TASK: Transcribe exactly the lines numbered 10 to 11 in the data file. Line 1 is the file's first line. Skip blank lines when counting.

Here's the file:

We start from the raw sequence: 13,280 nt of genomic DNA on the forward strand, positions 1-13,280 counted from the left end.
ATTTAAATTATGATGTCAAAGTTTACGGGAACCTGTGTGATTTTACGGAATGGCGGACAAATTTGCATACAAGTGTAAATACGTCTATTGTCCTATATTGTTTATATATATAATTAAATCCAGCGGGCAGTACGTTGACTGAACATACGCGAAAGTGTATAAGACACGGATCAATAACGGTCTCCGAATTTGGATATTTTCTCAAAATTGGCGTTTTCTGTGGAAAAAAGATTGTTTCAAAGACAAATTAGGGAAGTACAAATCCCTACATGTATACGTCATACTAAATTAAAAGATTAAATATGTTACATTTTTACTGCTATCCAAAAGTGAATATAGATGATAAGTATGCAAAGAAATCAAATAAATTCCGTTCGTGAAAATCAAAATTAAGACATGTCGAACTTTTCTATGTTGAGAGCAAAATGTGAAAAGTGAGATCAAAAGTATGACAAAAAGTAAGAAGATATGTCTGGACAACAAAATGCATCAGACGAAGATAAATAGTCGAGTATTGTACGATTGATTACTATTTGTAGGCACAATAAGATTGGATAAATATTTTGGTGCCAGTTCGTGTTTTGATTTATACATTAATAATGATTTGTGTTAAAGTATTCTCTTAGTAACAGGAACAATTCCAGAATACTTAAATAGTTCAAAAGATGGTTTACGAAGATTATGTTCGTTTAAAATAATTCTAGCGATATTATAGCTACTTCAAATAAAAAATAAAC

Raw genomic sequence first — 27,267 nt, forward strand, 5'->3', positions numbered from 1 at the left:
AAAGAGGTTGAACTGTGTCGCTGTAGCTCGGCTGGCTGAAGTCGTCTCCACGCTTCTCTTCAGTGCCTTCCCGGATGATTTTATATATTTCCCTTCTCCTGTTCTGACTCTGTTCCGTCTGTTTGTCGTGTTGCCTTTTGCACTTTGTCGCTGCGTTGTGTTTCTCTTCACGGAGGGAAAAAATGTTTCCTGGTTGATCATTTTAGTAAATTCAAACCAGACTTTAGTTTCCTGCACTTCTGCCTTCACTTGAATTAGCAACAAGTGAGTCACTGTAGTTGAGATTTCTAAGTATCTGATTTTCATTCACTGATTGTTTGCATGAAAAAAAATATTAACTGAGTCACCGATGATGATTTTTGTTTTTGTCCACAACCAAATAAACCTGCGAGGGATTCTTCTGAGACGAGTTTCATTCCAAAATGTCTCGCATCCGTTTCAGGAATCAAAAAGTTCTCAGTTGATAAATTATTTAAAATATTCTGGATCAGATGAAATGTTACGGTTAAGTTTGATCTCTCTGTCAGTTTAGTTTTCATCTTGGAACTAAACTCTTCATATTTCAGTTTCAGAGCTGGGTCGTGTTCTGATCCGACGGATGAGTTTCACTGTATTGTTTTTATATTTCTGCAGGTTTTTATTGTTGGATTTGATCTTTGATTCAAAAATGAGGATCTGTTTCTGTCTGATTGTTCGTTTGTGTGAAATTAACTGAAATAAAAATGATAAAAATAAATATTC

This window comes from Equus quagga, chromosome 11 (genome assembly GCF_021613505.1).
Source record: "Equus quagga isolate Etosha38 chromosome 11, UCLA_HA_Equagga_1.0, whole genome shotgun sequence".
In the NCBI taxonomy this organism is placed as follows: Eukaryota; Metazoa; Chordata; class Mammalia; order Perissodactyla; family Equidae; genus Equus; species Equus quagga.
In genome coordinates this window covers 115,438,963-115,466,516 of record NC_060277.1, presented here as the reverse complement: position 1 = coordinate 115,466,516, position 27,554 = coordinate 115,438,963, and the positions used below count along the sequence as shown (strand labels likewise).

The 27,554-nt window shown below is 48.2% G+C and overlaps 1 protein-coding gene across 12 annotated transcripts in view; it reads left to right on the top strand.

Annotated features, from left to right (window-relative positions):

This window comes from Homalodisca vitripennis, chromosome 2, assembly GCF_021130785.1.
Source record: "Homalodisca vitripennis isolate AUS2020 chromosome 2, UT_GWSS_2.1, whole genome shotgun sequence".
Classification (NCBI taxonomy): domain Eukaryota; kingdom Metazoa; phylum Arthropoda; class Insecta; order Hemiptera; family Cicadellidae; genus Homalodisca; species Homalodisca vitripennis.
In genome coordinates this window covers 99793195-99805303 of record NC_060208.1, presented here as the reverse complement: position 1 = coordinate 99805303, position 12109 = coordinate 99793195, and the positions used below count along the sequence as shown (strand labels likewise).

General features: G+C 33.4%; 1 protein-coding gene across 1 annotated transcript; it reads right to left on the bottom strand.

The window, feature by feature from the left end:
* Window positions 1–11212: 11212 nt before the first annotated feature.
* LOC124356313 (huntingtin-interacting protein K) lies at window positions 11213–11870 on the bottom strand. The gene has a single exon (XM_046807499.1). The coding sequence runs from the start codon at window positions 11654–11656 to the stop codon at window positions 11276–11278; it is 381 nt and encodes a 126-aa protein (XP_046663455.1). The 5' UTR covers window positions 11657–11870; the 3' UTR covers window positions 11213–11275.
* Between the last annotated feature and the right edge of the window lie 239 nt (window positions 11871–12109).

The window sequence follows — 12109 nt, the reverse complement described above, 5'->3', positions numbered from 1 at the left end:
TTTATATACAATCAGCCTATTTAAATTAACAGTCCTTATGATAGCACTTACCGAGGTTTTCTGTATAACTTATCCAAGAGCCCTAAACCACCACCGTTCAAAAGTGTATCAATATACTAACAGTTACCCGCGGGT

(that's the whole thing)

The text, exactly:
Annotated features, from left to right (window-relative positions):

This window comes from Homalodisca vitripennis, chromosome 2, assembly GCF_021130785.1.